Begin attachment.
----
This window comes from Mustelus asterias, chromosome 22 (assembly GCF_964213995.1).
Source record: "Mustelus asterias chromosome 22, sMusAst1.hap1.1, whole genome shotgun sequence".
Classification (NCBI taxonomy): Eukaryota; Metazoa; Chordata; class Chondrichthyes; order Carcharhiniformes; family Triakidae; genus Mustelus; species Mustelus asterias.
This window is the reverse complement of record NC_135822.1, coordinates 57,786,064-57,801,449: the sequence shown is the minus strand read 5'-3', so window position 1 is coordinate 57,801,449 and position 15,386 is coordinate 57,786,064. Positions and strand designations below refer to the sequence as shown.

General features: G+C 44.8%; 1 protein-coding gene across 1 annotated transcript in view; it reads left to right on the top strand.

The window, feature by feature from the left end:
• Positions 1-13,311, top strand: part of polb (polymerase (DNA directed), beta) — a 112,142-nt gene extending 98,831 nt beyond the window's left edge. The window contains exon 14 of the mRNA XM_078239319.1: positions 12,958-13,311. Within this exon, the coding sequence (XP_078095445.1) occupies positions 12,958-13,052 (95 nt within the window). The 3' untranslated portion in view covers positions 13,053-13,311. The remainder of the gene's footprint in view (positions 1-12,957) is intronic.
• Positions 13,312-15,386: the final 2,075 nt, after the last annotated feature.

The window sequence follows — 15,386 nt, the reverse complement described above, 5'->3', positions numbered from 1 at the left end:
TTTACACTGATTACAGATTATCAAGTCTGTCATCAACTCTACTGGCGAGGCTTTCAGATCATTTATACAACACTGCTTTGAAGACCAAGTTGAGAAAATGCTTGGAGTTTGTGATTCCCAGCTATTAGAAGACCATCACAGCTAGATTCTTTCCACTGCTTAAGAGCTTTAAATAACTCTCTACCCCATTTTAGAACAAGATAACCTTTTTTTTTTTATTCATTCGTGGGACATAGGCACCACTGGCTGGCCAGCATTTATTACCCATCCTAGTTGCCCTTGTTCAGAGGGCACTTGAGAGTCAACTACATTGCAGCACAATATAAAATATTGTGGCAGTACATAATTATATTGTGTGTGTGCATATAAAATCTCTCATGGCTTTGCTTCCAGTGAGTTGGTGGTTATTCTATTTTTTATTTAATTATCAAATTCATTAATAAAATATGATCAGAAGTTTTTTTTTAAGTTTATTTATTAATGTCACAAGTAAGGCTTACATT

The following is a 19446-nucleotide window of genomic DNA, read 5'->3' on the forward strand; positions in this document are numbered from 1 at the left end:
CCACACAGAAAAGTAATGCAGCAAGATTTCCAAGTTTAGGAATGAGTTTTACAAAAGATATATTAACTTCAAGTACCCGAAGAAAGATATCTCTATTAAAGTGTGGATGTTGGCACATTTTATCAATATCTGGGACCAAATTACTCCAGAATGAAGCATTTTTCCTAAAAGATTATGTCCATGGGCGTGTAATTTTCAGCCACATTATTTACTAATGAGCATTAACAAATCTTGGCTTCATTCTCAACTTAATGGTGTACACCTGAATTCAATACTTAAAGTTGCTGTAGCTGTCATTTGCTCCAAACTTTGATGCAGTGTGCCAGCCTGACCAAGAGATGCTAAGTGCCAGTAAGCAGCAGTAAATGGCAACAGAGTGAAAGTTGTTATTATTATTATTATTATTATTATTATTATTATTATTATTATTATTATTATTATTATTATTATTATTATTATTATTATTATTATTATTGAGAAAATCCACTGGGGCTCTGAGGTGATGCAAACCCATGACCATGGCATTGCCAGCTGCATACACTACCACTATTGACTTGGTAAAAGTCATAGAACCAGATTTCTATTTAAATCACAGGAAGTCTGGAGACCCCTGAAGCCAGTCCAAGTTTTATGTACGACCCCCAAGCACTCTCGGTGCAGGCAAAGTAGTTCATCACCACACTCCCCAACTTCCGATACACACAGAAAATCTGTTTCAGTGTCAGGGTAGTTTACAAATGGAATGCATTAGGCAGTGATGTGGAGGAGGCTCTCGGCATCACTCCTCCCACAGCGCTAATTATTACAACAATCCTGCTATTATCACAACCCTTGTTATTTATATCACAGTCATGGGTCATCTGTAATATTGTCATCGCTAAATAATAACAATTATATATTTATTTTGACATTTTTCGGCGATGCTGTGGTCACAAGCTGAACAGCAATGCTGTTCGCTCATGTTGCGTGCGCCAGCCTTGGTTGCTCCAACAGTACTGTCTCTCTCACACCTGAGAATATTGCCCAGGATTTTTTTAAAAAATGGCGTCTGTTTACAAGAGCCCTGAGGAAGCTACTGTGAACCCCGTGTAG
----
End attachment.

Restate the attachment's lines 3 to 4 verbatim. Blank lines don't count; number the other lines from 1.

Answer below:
Classification (NCBI taxonomy): Eukaryota; Metazoa; Chordata; class Chondrichthyes; order Carcharhiniformes; family Triakidae; genus Mustelus; species Mustelus asterias.
This window is the reverse complement of record NC_135822.1, coordinates 57,786,064-57,801,449: the sequence shown is the minus strand read 5'-3', so window position 1 is coordinate 57,801,449 and position 15,386 is coordinate 57,786,064. Positions and strand designations below refer to the sequence as shown.